Sometimes you need to relax when you’re out and about and it’s not convenient to take twenty minutes to lie down and relax totally: maybe on your way to a crucial appointment, in an interview, giving a presentation, or any other situation normally regarded as highly stressful. Here is a way to relax that my clients have found work for them, and that you can use to relax anywhere.
Look at the wall opposite you and find a point which is straight ahead and a little above eye level. Continue to look at this point in soft focus throughout this exercise. After a while you may find that as you concentrate on this point the rest of the room goes a little dark, or vague, or fuzzy, and you develop a kind of tunnel vision. We use this tunnel vision a lot in modern society – watching TV or using a computer, we only see the screen; when we read or write, we are focused on the words; even when we talk to someone, we often only look at their eyes or their face and ignore the rest of them. This tunnel vision goes with a kind of inner ’tunnel vision’, where we get obsessed or fixated on things, and it goes with worry, adrenaline, rushing around, stress….
Broaden Your Field of Vision
But there is another way of looking at things, and I’d like you to experience that now. Keeping your eyes on that point, begin to broaden your field of vision and notice more and more of what’s either side of that point, so that soon you’re paying attention to what you can see out of the corners of your eyes on each side. And you can take your awareness even further around behind you than that; all the way round, 360 degrees; of course I’m not suggesting that you can see behind you, but you can use your sense of hearing or spatial awareness to be aware of what’s behind you as well.
As you stay in peripheral vision, you may notice that your breathing has moved lower down in your chest and maybe slowed down or become deeper; that the muscles of your face have relaxed, perhaps especially your jaw muscles, and you can help those along to relax even more; and it’s probably too soon for this to have happened just yet, but if you were to stay in peripheral vision for any length of time, you might find your hands begin to get warm; or even your feet. But it’s probably a bit soon for that to have happened just yet.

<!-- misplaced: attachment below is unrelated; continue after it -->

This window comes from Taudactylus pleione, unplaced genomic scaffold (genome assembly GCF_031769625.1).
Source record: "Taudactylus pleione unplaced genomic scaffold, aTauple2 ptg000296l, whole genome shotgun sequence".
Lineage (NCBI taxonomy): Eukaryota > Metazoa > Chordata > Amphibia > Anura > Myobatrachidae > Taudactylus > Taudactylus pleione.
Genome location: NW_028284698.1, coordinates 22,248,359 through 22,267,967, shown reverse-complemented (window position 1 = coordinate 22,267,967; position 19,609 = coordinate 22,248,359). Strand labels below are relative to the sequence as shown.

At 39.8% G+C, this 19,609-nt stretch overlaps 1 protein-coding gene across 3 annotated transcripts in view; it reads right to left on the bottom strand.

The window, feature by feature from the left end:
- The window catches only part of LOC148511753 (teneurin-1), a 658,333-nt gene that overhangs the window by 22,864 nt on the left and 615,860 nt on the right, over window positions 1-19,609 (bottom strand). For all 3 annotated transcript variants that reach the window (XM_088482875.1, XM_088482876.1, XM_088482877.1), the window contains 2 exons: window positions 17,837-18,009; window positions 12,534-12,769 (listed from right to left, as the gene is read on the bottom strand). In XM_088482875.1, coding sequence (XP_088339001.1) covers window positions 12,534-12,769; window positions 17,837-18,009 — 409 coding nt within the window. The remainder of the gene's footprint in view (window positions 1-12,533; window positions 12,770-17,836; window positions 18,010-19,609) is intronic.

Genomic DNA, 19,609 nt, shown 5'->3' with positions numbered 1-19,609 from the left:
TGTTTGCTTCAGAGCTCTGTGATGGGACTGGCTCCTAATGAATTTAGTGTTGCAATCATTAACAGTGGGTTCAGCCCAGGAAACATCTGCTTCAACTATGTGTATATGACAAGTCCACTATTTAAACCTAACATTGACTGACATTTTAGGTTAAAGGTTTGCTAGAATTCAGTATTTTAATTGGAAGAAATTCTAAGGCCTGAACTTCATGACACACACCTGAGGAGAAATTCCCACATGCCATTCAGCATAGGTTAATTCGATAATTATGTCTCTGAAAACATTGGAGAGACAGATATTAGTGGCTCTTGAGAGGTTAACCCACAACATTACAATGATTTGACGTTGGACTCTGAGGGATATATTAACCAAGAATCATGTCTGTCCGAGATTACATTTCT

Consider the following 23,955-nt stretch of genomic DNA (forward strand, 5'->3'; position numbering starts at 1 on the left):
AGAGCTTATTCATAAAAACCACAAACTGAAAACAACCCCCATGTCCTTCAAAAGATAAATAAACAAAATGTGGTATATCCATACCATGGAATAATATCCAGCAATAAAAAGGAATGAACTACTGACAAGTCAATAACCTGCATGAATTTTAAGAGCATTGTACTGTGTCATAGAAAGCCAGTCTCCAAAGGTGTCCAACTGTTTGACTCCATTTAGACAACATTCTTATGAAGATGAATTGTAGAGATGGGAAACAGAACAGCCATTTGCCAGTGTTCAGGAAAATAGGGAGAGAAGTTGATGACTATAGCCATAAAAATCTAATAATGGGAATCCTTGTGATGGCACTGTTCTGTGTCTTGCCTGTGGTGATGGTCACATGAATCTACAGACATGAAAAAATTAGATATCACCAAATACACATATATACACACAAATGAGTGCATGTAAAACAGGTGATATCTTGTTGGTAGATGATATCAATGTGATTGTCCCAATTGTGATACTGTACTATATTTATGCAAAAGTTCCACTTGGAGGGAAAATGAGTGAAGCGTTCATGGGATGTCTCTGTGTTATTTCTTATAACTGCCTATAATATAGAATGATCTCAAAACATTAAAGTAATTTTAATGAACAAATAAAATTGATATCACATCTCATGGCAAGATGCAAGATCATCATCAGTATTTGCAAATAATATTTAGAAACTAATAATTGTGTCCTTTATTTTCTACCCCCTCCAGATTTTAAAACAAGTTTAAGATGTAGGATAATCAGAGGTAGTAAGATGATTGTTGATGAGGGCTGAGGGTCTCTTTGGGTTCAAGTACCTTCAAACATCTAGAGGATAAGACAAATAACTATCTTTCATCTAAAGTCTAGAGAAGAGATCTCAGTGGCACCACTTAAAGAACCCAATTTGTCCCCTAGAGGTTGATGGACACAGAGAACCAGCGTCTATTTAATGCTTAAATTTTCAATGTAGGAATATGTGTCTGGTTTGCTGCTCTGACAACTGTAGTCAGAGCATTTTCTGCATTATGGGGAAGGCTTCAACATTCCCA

The interesting thing is that when you go into peripheral vision you seem to activate the parasympathetic nervous system; the part of your nervous system that calms you down, and slows you down, and lets your mind, and body and emotions come back into balance.
So begin to come back by letting your field of vision return to normal. Peripheral vision is particularly useful when speaking in public; not only does it calm your nerves, but you can see the whole audience, and you are much more aware of any little movements they make, so you can gauge how they are reacting. You only need to go into peripheral vision a little way to contact that deep reserve of peace and tranquillity that exists in each one of us.
If you’re the kind of person who normally has a lot of internal dialogue or commentary, what happened to it while you were in peripheral vision? Many people find it slows down or stops altogether.